While the prospect of tackling a state as massive as Texas in one long drive is a daunting one (and, ultimately, futile – you’ll need to circle back for another look eventually), we can’t say it isn’t a righteous goal. In the interest of helping any brave road warriors on their way, we've picked some of our favorite destinations, kicking off near Dallas and galloping across to the Mexican border, right through the heart of the Lone Star State. By hitting these highlights you can get a good taste of the culture, the history, and some damn fine barbecue along the way.

By the way, those 'Don't Mess With Texas' bumper stickers you see all over the state? That's not a threat; the line was developed as part of an anti-litter campaign, even if it has become the state's unofficial motto. So buckle up for a Texas-sized road trip adventure – and be sure to enjoy those super-clean highways as you go.


Real cowboys are in short supply in glitzy Dallas – but not over on the Ft. Worth side of the Metroplex, where you can rustle up some fun straight out of the Old West at the Stockyards National Historic District. Cowboys on horseback answer questions near the visitor center, longhorn cattle are available for photo ops, and the streets are lined with saloons, steakhouses and shops full of Western wear. Brush up on cowboy history at the Texas Cowboy Hall of Fame, and don't miss the daily cattle drives down Exchange Avenue.

Fort Worth Stockyards. Photo by Alex / CC BY 2.0

Dealey Plaza & Sixth Floor Museum

A museum in Dallas dedicated to the assassination of a US President? Okay, so it sounds a bit morbid, but with all the mystery surrounding the death of John F. Kennedy in 1963, it's no surprise that the former Book Depository holds us in its thrall fifty years on. Whether you believe the official account or are sure it was a conspiracy, it's fascinating to look down on Dealey Plaza from the sixth floor where Lee Harvey Oswald was said to have hidden, then walk over to the grassy knoll and check out some alternate theories. You won't leave with answers, but you will leave with an eerily thorough understanding of the crime scene.


Austin is known for its live music, and you could plan an entire visit around watching bands play every night of the week in venues all over town. During the day, tour the Texas State Capitol, an impressive structure built in 1888 from sunset-colored granite; cool off in the frigid waters of Barton Springs, a pool fed by ice-cold natural springs; and watch the massive colony of bats that swarm from beneath the Congress Street Bridge at dusk.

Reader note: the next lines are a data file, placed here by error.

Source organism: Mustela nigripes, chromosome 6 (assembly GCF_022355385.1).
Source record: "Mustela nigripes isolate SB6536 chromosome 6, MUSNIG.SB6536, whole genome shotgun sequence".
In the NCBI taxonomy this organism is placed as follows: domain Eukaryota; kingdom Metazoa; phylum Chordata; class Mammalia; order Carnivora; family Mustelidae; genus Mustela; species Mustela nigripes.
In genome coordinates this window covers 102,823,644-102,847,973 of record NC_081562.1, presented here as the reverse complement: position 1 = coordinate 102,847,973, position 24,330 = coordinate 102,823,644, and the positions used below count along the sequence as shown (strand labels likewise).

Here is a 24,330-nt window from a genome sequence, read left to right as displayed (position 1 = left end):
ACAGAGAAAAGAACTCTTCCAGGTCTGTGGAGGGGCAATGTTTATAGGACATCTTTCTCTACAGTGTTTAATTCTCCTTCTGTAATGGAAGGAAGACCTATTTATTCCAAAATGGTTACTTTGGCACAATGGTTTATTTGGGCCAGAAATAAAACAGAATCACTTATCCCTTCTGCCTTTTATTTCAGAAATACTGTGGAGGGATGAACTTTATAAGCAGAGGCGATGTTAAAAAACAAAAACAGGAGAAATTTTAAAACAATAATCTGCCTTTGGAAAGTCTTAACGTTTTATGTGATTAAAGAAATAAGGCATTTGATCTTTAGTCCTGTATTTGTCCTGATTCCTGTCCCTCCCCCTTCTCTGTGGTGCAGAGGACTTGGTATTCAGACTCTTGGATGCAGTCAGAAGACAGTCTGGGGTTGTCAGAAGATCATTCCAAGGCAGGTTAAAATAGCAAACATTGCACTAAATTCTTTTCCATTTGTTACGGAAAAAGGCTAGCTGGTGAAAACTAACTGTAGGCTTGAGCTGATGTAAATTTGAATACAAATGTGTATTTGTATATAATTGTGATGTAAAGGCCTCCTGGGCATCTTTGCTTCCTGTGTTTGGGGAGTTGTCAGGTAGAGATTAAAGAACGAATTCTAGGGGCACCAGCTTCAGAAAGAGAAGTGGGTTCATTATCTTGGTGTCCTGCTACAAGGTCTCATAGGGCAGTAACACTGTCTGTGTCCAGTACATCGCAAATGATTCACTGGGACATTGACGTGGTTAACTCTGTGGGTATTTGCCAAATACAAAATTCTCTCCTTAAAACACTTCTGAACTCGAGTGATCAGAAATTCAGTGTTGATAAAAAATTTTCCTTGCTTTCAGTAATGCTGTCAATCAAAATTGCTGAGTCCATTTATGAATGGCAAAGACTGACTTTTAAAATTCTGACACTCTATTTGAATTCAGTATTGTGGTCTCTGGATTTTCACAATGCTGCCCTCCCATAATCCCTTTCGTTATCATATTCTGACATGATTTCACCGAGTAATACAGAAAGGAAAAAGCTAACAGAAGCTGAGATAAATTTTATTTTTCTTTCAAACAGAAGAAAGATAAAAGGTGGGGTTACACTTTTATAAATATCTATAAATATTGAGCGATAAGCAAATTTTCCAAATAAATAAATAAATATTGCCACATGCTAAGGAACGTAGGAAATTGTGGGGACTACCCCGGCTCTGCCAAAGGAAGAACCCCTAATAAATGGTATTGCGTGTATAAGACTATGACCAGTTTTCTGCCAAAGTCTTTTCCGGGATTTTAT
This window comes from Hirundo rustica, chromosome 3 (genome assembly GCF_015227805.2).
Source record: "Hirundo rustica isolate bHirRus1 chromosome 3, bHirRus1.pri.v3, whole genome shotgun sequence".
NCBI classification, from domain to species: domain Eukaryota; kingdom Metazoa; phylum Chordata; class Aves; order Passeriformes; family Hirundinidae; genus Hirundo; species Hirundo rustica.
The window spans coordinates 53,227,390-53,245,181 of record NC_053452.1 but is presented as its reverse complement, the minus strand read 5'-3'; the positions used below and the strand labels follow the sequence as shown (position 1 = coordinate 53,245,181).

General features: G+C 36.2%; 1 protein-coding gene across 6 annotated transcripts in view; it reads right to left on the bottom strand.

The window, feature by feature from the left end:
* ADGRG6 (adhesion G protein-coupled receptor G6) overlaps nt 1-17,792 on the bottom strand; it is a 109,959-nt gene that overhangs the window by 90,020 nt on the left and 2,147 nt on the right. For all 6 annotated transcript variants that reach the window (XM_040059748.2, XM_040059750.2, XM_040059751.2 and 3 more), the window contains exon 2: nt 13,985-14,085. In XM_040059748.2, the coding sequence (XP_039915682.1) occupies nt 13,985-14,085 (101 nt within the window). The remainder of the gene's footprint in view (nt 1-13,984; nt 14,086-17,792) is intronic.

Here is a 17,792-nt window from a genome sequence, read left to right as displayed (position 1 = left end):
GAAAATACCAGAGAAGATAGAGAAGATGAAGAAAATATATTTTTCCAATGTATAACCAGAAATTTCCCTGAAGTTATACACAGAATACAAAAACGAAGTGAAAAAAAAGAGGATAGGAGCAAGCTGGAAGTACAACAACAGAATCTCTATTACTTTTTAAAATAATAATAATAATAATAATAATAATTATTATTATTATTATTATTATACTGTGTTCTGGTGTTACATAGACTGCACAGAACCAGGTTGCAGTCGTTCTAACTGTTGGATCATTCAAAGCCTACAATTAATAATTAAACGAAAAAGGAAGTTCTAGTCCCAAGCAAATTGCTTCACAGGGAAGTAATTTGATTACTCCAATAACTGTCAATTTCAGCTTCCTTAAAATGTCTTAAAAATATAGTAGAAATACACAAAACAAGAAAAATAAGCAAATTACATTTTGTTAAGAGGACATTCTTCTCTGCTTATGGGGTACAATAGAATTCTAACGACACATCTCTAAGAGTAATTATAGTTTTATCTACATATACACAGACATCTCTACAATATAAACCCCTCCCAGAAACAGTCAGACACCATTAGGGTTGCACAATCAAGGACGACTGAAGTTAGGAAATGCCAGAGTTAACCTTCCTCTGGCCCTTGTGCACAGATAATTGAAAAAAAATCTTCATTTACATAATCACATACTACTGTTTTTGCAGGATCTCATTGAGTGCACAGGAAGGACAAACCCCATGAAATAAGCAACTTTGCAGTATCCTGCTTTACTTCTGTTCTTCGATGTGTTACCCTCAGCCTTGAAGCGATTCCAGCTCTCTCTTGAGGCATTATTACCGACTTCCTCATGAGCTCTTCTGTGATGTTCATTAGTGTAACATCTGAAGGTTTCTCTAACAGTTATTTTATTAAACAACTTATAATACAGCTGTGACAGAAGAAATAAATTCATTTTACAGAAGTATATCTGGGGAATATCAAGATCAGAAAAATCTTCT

A plate of genuine Texas barbecue. Photo by Heather Cowper / CC BY 2.0

Texas Barbecue

Vegetarians, close your ears: it's time to talk about meat. Still with us? Good. Because all you carnivores out there are going to want to try some Texas barbecue: slow-cooked beef brisket, pork ribs and spicy sausage doused in spicy-sweet, Texas-style barbecue sauce. Everyone will argue who has the best, but you can sure conduct some delicious experiments in Lockhart, the ‘BBQ Capital of Texas.’ Follow your nose to Kreuz Market, Black's Barbecue or Smitty's Market – or try all three and pick your favorite.

Gruene Hall. Photo by Lauren Mitchell / CC BY 2.0

Gruene Hall

Since 1878, Texans have been scooting their boots across the well-worn wooden dance floor at Gruene Hall outside of San Antonio. Stop in for a cold Shiner Bock, listen to some fiddle playing, and grab a partner for a little Texas Two-Step. This is honky-tonkin' at its finest. Get to Gruene early and you can grab dinner at the Gristmill (located in the old gristmill) and browse the Gruene Antique Company and the old Gruene General Store.

Hill Country

Technically, you could buzz through the Hill Country in one day, if all you wanted to see was the exuberance of wildflowers that line the road each spring. But if you take your time, you'll be rewarded with stops like the famously tiny town of Luckenbach (population: 3), the working cattle ranch that President Lyndon B. Johnson called home, or the charming German settlement of Fredericksburg, chock-a-block with B&Bs, antique stores and peach farms.

The Alamo

Right smack dab in the middle of downtown San Antonio sits Texas' number one tourist attraction and its most famous historic site: The Alamo. Most everyone stops to snap a picture in front of the former mission built in the early 1700s, but this is no mere photo op. Stop in for a tour and hear how hundreds of men died defending the fort against Mexican troops during the Texas Revolution, inspiring the famous rally cry of ‘Remember the Alamo!’


There's not much along the interstate between San Antonio and El Paso, but drop down below I-10 and you'll find some of Texas' best small towns. Don't miss Marfa, the tiny, one-stoplight darling of the minimalist art world, with an improbable number of galleries and the impressive Chinati Foundation founded by artist Donald Judd. After dark, head out east of town in search of the elusive Marfa Mystery Lights. A staple of any road trip, these unexplainable lights dance on the horizon and have even been known to chase folks occasionally. Their first reported sighting dating back to the late 1800s.

Big Ben National Park. Photo by Adam Baker / CC BY 2.0

Big Bend National Park

Just how big is Texas? Big enough to include a state park that's approximately the size of Rhode Island. Within Big Bend National Park’s 1252 miles of wide-open spaces are the Chisos Mountains, the Chihuahuan Desert and the Rio Grande, with 150 miles of trails that let you explore them all. The landscape is straight out of a classic Western film, and the remote location makes it the perfect place to go off the grid.

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